Quantifying Resources for the Surmont Lease with 2D Mapping and Multivariate Statistics
- Weishan Ren (ConocoPhillips Canada) | Clayton V. Deutsch (U. of Alberta) | David L. Garner (Chevron Canada Resources) | Emmanuel A. Mus (Total E&P USA, Inc.) | Thomas J. Wheeler (ConocoPhillips Co) | Jean-Francois Richy (ConocoPhillips Canada)
- Document ID
- Society of Petroleum Engineers
- SPE Reservoir Evaluation & Engineering
- Publication Date
- April 2008
- Document Type
- Journal Paper
- 341 - 351
- 2008. Society of Petroleum Engineers
- 5.1 Reservoir Characterisation, 5.6.1 Open hole/cased hole log analysis, 5.2.1 Phase Behavior and PVT Measurements, 1.6 Drilling Operations, 4.3.4 Scale, 5.1.5 Geologic Modeling, 4.1.2 Separation and Treating, 5.3.9 Steam Assisted Gravity Drainage, 5.8.5 Oil Sand, Oil Shale, Bitumen, 4.1.5 Processing Equipment, 7.6.2 Data Integration
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The McMurray formation consists of heterogeneous Cretaceous-bitumen-saturated sands. The reservoirs are thick and laterally extensive in the main fairways. Many commercial projects are in the early stages of development. Resources too deep to mine are considering steam assisted gravity drainage (SAGD) (Butler 1991). Detailed high-resolution 3D geostatistical modeling is useful for individual well-pair or pad flow simulation, but is neither practical nor necessary for resource assessment across large areas.
A methodology for resource assessment is developed from a geostatistical study on the Surmont lease. The uncertainty in more than 30 correlated variables is calculated on a dense 2D grid using all available information including wells, seismic, and geologic trends. The correlation structure between the variables is modeled under a multivariate Gaussian model. The local distributions of uncertainty have been checked with cross validation and with more than 100 new wells drilled during the last two drilling seasons. Resource uncertainty across the entire lease area and a number of arbitrary development areas is derived from the 2D maps of uncertainty. A combined P-field/LU simulation approach is used; the global uncertainty is consistent with the local uncertainty.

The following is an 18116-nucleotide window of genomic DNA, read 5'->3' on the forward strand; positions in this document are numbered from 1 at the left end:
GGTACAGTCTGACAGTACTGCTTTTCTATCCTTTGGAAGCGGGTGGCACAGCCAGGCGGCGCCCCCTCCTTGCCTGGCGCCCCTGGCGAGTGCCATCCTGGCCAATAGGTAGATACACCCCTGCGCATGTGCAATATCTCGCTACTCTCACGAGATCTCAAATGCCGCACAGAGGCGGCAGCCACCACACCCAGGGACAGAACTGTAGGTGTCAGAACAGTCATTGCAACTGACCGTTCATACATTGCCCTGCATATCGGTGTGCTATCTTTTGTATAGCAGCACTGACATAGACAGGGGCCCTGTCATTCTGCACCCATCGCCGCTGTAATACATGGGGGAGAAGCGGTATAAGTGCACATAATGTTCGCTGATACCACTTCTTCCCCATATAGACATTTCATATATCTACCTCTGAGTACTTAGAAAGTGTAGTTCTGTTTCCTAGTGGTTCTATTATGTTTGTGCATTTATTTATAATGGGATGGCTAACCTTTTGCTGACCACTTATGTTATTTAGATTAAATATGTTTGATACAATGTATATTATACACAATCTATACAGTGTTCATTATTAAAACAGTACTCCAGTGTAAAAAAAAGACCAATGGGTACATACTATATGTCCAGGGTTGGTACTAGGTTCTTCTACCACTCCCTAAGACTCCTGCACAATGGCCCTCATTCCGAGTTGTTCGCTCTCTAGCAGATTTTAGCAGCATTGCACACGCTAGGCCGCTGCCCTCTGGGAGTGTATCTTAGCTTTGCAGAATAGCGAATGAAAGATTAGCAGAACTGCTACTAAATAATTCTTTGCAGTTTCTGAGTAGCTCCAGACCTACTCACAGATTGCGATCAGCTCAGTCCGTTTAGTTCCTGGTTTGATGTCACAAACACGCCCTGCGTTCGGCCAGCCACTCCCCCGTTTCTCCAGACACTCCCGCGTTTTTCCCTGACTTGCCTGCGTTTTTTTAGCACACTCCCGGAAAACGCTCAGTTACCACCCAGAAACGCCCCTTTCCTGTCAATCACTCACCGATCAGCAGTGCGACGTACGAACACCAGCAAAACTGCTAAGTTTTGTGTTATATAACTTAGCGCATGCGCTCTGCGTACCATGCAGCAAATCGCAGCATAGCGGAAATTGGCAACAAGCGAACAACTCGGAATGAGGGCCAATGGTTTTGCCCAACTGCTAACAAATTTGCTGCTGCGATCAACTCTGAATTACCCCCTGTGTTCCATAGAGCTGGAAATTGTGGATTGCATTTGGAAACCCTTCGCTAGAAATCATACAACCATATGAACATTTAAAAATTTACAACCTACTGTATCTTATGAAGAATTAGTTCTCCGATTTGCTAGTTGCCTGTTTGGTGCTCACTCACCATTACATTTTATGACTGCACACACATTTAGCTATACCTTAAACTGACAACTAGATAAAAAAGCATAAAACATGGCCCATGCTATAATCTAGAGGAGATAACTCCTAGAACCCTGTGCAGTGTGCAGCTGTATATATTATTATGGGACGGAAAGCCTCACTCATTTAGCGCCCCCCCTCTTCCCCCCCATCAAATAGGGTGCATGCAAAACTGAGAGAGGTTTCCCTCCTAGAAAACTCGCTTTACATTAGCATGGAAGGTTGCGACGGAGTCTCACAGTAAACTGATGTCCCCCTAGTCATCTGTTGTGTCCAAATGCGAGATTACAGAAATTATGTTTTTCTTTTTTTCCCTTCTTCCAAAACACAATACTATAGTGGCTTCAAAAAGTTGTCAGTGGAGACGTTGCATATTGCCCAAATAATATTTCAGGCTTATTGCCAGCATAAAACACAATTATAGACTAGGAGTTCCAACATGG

The McMurray formation contains a large oil-sands resource. A small portion of oil sands can be recovered by surface mining; most of the bitumen resource will be produced by advanced heavy-oil-recovery technology, such as the SAGD process. Accurate estimation of the in-situ resource range and associated risks is important for reservoir planning and development.
Detailed 3D models of heterogeneity are useful. They provide numerical models consistent with small-scale well data, measures of connectivity, and visualizations that appear realistic. The challenge of 3D models in the context of our problem is two-fold: the size of the models, and the requirement for realistic summaries of reservoir quality at each location. The study area is more than 500 km2, the thickness is on the order of 100m, there are more than 10 variables of interest, and we would need 100 or more realizations to represent uncertainty. More than 20 billion numbers would need to be routinely manipulated to understand Surmont at a relatively coarse discretization of 50×50×1 m.